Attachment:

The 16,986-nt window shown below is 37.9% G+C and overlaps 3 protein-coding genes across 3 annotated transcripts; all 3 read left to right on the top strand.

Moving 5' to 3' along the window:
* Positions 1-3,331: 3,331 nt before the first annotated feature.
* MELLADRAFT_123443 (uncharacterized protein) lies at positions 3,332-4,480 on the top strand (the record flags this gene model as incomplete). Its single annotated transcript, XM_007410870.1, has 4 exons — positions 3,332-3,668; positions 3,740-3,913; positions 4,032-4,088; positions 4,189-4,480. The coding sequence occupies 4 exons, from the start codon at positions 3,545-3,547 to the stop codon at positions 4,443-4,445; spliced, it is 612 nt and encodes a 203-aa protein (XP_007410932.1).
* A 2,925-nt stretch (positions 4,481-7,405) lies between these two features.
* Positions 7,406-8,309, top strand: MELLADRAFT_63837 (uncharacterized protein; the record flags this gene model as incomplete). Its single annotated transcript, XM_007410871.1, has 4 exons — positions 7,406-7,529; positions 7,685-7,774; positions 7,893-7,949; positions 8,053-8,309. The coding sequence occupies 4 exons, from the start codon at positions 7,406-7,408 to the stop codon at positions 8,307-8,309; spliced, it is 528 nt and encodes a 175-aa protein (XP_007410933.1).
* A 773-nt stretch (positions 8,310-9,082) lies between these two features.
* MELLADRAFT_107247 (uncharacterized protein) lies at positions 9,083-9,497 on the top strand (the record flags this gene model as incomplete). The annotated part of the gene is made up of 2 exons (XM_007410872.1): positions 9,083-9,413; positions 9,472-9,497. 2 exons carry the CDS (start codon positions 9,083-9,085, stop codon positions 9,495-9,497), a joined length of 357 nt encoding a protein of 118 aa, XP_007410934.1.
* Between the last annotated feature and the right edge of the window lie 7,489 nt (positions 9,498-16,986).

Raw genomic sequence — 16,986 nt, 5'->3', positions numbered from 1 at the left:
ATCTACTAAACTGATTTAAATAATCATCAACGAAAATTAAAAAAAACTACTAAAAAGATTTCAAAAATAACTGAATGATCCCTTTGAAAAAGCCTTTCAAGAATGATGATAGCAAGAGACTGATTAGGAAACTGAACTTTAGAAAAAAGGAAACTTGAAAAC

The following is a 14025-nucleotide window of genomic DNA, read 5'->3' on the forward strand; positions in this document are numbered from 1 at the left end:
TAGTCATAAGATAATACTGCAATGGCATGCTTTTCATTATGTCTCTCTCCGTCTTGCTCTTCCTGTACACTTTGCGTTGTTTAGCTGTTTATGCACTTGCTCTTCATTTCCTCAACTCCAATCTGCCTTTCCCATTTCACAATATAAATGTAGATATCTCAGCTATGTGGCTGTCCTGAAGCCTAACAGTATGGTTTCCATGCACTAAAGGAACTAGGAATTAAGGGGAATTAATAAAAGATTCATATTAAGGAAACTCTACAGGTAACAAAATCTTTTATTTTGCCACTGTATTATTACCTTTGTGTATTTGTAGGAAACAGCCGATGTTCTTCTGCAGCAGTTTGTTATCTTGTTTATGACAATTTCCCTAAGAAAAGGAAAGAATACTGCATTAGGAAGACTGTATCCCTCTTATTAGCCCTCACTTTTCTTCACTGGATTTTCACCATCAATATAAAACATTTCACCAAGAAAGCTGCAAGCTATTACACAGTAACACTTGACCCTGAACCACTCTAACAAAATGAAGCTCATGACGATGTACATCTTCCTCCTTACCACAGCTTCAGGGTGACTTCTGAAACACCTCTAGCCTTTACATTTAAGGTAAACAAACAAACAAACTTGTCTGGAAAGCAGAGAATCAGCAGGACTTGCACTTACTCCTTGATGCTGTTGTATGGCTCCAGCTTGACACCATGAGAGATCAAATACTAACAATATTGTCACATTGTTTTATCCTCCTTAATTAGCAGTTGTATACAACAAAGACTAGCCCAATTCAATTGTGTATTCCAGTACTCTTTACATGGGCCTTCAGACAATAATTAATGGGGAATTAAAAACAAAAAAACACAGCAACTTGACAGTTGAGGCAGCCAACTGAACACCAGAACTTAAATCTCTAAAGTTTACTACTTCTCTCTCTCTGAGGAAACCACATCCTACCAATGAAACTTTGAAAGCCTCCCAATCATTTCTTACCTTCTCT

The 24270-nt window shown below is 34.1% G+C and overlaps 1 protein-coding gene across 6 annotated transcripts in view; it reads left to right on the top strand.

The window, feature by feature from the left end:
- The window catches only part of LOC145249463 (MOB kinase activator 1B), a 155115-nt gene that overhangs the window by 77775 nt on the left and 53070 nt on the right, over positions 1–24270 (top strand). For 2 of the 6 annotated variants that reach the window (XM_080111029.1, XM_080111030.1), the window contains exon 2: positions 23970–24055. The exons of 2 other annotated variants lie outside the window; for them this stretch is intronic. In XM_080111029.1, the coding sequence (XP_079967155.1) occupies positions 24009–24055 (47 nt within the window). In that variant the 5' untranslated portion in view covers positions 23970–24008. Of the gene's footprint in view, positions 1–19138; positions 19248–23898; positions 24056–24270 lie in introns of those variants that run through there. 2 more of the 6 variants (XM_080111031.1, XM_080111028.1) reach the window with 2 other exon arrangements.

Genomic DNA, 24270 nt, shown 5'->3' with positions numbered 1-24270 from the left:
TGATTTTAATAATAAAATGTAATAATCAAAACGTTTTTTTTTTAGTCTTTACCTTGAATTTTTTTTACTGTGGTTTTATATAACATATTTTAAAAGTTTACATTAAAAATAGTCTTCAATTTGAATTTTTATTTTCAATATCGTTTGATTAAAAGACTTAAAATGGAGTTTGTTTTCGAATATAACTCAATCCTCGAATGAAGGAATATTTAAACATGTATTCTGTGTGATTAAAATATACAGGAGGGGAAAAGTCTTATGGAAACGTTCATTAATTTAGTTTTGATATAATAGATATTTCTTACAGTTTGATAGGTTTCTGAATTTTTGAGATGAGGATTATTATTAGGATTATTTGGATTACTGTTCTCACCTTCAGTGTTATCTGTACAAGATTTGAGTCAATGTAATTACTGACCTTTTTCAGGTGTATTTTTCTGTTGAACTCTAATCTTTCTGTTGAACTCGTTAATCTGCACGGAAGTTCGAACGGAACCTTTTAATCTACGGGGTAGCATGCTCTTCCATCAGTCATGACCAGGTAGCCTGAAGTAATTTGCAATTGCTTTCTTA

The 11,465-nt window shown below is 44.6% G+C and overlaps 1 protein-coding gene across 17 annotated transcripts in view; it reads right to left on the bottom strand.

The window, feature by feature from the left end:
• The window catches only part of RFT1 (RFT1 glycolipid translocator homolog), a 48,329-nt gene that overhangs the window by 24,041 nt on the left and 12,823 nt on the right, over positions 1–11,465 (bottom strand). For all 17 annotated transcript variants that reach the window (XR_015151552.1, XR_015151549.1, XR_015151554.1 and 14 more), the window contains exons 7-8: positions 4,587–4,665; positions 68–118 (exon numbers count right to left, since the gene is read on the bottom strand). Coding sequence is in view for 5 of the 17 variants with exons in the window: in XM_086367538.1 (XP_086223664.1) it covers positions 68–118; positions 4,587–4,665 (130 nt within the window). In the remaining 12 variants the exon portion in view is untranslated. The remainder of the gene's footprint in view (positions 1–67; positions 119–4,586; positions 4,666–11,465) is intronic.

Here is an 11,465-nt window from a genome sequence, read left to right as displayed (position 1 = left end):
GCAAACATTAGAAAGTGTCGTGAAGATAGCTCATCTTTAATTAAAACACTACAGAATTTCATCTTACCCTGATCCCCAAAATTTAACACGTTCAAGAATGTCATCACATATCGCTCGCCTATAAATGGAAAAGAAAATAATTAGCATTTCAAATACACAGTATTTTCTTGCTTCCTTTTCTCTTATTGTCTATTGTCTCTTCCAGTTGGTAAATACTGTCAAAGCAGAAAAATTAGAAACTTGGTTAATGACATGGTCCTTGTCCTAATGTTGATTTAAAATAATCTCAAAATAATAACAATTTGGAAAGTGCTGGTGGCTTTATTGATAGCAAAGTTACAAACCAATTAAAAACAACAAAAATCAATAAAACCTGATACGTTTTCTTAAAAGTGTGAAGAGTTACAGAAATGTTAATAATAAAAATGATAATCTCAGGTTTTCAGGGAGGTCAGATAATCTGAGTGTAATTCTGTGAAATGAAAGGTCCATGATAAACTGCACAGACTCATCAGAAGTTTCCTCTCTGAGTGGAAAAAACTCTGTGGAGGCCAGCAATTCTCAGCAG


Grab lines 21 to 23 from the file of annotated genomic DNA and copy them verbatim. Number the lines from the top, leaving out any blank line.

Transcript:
• The window catches only part of RFT1 (RFT1 glycolipid translocator homolog), a 48,329-nt gene that overhangs the window by 24,041 nt on the left and 12,823 nt on the right, over positions 1–11,465 (bottom strand). For all 17 annotated transcript variants that reach the window (XR_015151552.1, XR_015151549.1, XR_015151554.1 and 14 more), the window contains exons 7-8: positions 4,587–4,665; positions 68–118 (exon numbers count right to left, since the gene is read on the bottom strand). Coding sequence is in view for 5 of the 17 variants with exons in the window: in XM_086367538.1 (XP_086223664.1) it covers positions 68–118; positions 4,587–4,665 (130 nt within the window). In the remaining 12 variants the exon portion in view is untranslated. The remainder of the gene's footprint in view (positions 1–67; positions 119–4,586; positions 4,666–11,465) is intronic.

Here is an 11,465-nt window from a genome sequence, read left to right as displayed (position 1 = left end):
GCAAACATTAGAAAGTGTCGTGAAGATAGCTCATCTTTAATTAAAACACTACAGAATTTCATCTTACCCTGATCCCCAAAATTTAACACGTTCAAGAATGTCATCACATATCGCTCGCCTATAAATGGAAAAGAAAATAATTAGCATTTCAAATACACAGTATTTTCTTGCTTCCTTTTCTCTTATTGTCTATTGTCTCTTCCAGTTGGTAAATACTGTCAAAGCAGAAAAATTAGAAACTTGGTTAATGACATGGTCCTTGTCCTAATGTTGATTTAAAATAATCTCAAAATAATAACAATTTGGAAAGTGCTGGTGGCTTTATTGATAGCAAAGTTACAAACCAATTAAAAACAACAAAAATCAATAAAACCTGATACGTTTTCTTAAAAGTGTGAAGAGTTACAGAAATGTTAATAATAAAAATGATAATCTCAGGTTTTCAGGGAGGTCAGATAATCTGAGTGTAATTCTGTGAAATGAAAGGTCCATGATAAACTGCACAGACTCATCAGAAGTTTCCTCTCTGAGTGGAAAAAACTCTGTGGAGGCCAGCAATTCTCAGCAG